Is God too Odd to Explain Anything? Five Quick Points

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Is God too different from the laws and mechanisms used in scientific explanations to be taken seriously? Is theism suspect because it cites an agent radically unlike any agent we have encountered? After all, it is rather difficult to imagine God; and even if we could, wouldn’t it be impossible to predict what God would create?

note that in science a hypothesis shouldn’t be ruled out just because it is difficult to imagine or doesn’t match our previous experiences – consider the realm posited by quantum mechanics. The key question is whether our observations are rendered less surprising or puzzling by a hypothesis; or whether an explanation gives us deeper insight and understanding into the evidence.

Second, theism appeals to a kind of explanation we are familiar with –agent explanation. And this agent can be given a very simple, clear description:  single being who is unlimited in power, knowledge and goodness.The terms used to describe God are pellucid. We know exactly what is meant by God. Of course, it is nigh on impossible to wrap our imaginations around him: but so what? It might be difficult to imagine an infinite series or a shape with trillion sides of equal length. That does not mean that either is meaningless!

Third, many criticisms of theism seem to rely on an Humean argument which asserts that, (setting the a priori to one side) every meaningful idea is composed of simple ideas ultimately derived from our own impressions. Very roughly, the argument goes: impressions come through the five senses; because God transcends space and time we can’t have a clear idea of God; so the idea of God is unintelligible and cannot do any explanatory work.

But we can form all kinds of useful ideas by abstracting from our sense impressions. For example, we can form the idea of an unobservable particle by abstracting from our observations of objects like billiard balls; we can conceive of particles so small the senses cannot detect them. We can then ask if the behaviour of unobservable particles can explain some of our observations.

Similarly we can form the idea of different types of causes. We can consider consciousness in the abstract and ask if it could exist without a body. The causal power of human beings is rather limited; but we can conceive of an agent with no limitations. We can then ask if this agent’s causal power explains some of the features of our universe. Again, the question is not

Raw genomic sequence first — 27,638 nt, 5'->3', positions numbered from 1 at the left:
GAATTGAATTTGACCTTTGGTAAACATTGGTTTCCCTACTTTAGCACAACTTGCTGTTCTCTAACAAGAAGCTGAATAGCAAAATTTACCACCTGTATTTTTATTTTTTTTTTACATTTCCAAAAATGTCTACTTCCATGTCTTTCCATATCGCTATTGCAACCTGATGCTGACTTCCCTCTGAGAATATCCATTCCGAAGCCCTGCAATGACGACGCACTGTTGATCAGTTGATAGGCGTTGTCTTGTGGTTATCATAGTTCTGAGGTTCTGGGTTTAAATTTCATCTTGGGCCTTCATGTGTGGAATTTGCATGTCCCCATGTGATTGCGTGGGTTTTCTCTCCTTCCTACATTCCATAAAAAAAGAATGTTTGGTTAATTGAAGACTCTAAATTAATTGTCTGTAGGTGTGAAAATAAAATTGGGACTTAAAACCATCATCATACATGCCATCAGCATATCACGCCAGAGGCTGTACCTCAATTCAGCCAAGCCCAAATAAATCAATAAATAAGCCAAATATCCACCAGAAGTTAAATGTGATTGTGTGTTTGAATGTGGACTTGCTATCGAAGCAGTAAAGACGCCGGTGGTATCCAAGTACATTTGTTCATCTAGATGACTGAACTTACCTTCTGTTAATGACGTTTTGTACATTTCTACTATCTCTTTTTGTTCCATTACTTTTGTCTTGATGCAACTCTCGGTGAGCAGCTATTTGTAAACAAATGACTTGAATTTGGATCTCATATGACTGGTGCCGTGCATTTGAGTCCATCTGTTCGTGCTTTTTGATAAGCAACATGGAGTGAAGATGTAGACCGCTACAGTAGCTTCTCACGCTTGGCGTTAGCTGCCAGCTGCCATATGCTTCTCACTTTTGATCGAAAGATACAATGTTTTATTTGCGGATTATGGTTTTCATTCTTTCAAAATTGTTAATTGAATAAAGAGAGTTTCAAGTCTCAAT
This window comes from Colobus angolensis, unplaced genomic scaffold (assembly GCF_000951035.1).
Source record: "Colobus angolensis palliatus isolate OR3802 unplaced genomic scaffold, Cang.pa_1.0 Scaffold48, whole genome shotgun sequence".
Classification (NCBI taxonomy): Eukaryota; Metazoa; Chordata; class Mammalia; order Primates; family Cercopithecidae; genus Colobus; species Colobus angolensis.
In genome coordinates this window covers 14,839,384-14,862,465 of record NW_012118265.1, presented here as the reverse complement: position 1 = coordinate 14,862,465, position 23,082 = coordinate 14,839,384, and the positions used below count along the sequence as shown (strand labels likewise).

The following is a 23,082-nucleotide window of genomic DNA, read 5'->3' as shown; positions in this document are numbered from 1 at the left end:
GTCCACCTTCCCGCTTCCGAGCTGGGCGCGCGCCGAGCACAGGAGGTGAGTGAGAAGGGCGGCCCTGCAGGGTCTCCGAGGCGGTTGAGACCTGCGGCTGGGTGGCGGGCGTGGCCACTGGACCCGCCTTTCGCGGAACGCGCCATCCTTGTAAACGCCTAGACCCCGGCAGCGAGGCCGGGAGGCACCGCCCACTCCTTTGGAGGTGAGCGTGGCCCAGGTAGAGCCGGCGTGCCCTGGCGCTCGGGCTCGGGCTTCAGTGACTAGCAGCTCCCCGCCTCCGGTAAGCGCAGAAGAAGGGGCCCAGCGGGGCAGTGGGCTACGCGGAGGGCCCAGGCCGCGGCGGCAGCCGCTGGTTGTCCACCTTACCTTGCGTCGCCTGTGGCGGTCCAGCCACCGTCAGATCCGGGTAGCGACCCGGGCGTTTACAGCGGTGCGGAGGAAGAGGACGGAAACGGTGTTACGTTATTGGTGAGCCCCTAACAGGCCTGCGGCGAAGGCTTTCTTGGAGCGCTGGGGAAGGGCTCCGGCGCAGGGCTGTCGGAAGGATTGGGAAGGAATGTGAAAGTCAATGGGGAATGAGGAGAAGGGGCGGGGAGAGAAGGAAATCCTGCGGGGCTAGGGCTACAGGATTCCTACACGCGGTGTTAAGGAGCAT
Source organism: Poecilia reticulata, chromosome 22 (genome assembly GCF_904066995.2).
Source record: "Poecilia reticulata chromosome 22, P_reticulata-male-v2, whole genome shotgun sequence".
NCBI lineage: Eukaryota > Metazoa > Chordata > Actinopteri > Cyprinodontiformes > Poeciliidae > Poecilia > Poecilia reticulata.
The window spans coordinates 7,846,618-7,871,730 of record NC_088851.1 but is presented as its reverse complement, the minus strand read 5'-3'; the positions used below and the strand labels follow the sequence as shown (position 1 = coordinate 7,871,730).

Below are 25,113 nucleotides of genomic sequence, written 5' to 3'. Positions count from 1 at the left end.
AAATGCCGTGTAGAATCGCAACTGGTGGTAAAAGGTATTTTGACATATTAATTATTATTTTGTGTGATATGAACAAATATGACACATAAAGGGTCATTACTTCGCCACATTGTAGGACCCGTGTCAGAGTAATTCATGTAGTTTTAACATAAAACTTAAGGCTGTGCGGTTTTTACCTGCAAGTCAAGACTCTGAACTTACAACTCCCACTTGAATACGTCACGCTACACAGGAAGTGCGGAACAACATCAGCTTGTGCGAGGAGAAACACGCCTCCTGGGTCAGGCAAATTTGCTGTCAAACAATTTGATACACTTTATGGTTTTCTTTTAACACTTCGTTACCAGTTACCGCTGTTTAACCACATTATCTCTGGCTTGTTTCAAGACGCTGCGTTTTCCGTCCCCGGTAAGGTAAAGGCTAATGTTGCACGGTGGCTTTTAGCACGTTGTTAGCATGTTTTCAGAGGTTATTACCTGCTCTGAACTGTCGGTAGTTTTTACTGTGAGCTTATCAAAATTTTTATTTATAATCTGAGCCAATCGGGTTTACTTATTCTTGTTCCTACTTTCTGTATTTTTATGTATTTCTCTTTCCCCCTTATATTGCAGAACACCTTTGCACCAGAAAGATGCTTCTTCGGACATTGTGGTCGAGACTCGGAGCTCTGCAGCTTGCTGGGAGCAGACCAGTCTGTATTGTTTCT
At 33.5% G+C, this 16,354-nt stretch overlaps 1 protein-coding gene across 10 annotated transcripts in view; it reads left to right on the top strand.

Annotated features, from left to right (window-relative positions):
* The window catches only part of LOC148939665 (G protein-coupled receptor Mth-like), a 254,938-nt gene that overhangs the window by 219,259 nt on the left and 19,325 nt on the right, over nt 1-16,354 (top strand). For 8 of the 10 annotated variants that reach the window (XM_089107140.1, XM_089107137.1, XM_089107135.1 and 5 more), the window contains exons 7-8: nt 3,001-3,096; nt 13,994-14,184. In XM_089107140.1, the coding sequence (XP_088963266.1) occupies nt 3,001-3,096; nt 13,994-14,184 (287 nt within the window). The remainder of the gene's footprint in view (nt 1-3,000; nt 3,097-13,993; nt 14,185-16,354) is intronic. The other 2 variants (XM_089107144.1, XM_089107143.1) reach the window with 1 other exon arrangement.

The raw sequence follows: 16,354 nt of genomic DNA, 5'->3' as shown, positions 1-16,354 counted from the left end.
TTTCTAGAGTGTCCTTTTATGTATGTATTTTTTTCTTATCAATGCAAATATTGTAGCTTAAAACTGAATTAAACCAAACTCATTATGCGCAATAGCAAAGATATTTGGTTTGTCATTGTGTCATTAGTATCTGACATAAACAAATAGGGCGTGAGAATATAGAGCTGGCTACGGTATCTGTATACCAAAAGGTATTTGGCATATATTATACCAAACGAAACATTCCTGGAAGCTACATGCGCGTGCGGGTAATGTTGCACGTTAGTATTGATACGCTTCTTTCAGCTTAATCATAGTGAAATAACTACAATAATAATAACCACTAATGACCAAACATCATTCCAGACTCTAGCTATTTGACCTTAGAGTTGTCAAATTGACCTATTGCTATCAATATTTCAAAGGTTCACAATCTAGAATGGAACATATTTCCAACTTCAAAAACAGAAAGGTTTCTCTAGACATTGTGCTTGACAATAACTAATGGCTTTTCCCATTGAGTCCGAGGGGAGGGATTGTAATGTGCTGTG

Fourth, God would not be entirely unpredictable. God and humans have certain properties in common. Both are rational, both are agents, and -unless we wish to embrace some form of moral scepticism – we should acknowledge that both would recognise similar values. We know from observation and our own direct experience that rational agents bring about complex states of affairs that are ordered for some purpose (eg. machines) or that bring about some value (eg art). Compare God’s reasons for creating a fine-tuned universe with the absence of any reason for a finely tuned universe given atheism. A complex and valuable state of affairs is much, much more likely given theism than chance. The objective beauty of the cosmos, the living world, and conscious embodied agents, all cry out for a theistic explanation.

Fifth,  the fact that philosophers of religion have debated the problem of evil for centuries surely demonstrates that theism has some predictive power! There are examples of waste and suffering which a good, powerful and knowledgeable creator would not value. Theists acknowledge the problem, and attempt to offer plausible reasons as to why God might permit these states of affairs. But if some evidence does not fit neatly with theism, there is an abundance of evidence which does. 

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